We estimate Phillips 66's fair value at this point in time to be about $79 per share. As time passes, however, companies generate cash flow and pay out cash to shareholders in the form of dividends. The chart above compares the firm's current share price with the path of Phillips 66's expected equity value per share over the next three years, assuming our long-term projections prove accurate.
The range between the resulting downside fair value and upside fair value in Year 3 represents our best estimate of the value of the firm's shares three years hence. This range of potential outcomes is also subject to change over time, should our views on the firm's future cash flow potential change.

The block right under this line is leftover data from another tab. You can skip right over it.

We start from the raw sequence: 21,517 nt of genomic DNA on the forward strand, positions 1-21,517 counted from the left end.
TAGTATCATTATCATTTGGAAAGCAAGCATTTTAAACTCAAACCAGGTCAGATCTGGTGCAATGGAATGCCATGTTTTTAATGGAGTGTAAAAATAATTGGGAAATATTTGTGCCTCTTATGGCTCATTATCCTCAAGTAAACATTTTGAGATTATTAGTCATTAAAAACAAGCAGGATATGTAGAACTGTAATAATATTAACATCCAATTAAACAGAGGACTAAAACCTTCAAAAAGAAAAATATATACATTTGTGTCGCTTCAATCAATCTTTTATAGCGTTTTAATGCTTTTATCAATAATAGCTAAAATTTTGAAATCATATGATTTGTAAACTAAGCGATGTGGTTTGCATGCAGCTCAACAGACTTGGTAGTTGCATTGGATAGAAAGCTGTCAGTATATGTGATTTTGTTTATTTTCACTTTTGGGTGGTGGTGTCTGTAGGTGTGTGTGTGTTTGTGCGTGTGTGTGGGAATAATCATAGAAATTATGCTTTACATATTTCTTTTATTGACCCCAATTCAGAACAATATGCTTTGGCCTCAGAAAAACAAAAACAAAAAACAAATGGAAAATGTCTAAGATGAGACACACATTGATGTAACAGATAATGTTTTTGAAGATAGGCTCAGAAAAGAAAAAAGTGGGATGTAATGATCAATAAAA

The expected fair value of $99 per share in Year 3 represents our existing fair value per share of $79 increased at an annual rate of the firm's cost of equity less its dividend yield. The upside and downside ranges are derived in the same way, but from the upper and lower bounds of our fair value estimate range.
Wrapping Things Up
Warren Buffett certainly may disagree with us, given his near-14% stake in Phillips 66, but we've always been cautious of the volatile crack spreads that define the refining business. Not only are feedstock costs difficult to predict, but end-user prices can also squeeze margins at times. The long term is incredibly difficult to forecast on a normalized basis, and we're quite surprised Mr. Buffett believes he has a leg up on predicting commodity-price spreads to take such a large stake.